• Patient personal use: There are times when a patient’s use cannabis medicinally or recreationally can or should have a medical professional’s blessing.  Depending on the medical problem being addressed, sound medical judgment may support or accommodate patient personal use.  Come on, Doc:  Do you want your pain patient taking opioids for a long time, or using cannabis if the latter brings non-addictive meaningful relief?

Similarly, if nursing staff is aware that someone inpatient is, say, taking a bite of a magic blueberry to get to sleep at night while in the hospital, there should be a full discussion of the issue, consultation with the treating physician, and coordination of medical care around the patient’s preference as long as patient safety is assured.

  • Risk managers and proactive issue-spotting: As with everything else, it’s the risk manager’s job to identify potential issues before anyone else does, address them proactively and openly, or be left to clean up everyone else’s mess if you miss an issue or people decide to not follow your sound advice and directives.  Add cannabis to the list of things you have to be aware, think about, plan about, educate about, and design protocols about.

And if you start to get aggravated, well, find some adult use cannabis, or at least some CBD to help you relax.  You’ll feel better.

About the Author

Criminal defense attorney and former prosecutor Steve Meister is principal of the Meister Law Offices.  He has been in practice since 1990 and has tried virtually every kind of case in criminal court.  He emphasizes state-court felony and misdemeanor crimes, federal prosecutions, and defense of doctors and hospitals in healthcare criminal law cases including prescribing offenses, anti-kickback, False Claims and other matters.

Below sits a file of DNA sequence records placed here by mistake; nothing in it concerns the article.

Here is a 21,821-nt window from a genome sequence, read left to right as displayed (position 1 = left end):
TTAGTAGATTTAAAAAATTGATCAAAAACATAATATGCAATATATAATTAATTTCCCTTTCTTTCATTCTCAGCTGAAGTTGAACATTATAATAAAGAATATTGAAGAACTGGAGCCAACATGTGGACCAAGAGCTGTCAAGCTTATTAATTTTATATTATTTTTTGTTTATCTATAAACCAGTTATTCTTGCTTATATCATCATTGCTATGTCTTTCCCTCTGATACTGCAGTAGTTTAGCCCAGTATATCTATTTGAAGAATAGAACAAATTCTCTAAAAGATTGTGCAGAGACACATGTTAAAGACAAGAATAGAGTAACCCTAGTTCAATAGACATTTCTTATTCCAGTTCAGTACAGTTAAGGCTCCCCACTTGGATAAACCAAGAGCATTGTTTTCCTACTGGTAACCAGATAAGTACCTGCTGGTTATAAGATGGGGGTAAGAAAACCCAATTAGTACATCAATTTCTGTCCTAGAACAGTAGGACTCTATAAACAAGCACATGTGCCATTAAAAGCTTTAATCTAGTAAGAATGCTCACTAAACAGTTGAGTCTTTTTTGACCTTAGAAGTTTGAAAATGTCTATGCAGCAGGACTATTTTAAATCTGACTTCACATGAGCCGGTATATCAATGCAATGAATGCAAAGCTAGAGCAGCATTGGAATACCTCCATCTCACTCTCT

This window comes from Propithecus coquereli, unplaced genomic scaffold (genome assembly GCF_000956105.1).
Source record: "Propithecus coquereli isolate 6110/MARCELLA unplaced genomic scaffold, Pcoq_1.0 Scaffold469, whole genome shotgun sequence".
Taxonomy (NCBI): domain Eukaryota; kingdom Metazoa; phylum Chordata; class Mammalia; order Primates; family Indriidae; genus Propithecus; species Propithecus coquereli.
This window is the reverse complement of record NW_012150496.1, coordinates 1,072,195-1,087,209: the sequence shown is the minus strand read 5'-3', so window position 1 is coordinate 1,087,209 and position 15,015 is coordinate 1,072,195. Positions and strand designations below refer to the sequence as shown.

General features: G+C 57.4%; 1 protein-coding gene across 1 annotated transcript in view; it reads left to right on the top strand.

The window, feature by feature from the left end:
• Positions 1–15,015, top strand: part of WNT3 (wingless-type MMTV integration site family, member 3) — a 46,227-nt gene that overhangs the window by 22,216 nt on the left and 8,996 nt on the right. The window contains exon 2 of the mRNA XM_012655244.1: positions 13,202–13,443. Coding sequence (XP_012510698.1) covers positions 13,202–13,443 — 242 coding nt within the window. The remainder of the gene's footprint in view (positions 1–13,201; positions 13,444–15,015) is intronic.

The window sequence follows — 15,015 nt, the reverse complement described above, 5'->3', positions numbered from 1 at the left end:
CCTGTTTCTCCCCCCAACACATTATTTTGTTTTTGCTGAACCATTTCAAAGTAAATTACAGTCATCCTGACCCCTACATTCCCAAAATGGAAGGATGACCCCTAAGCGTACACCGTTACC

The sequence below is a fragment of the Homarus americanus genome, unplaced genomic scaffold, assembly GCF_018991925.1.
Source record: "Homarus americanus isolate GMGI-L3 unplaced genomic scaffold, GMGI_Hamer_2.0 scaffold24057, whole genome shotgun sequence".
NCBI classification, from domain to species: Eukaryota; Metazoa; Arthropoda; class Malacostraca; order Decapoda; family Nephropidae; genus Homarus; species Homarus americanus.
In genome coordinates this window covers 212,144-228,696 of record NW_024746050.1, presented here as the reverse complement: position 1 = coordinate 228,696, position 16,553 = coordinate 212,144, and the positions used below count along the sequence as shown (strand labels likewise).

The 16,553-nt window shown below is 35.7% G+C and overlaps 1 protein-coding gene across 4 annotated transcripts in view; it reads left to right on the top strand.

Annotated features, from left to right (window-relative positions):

Steve’s practice also includes advising industries in compliance and crime prevention.  He pioneered instruction to the healthcare industry on the legal issues around opioid prescribing, and has taught nationally to everyone from the healthcare insurance industry to medical providers, hospitals, lawyers, medical societies and national educational conferences.  He has found that by knowing how investigators approach their work, he can educate clients, identify problem issues, and craft solutions to help persuade authorities to leave his clients alone.  In every case where an institution or individual has asked Steve to look proactively at criminal law compliance issues, no one has been prosecuted, even if they were already under criminal investigation.

In California’s newly regulated cannabis industry Steve advises other business’ lawyers and consultants on these issues, and is counsel to a testing laboratory and a manufacturer.  Steve has also appeared on air over 700 times as an expert legal commentator on criminal cases for television and radio news stations.  He has come to prefer radio because there is no pre-live shot makeup involved.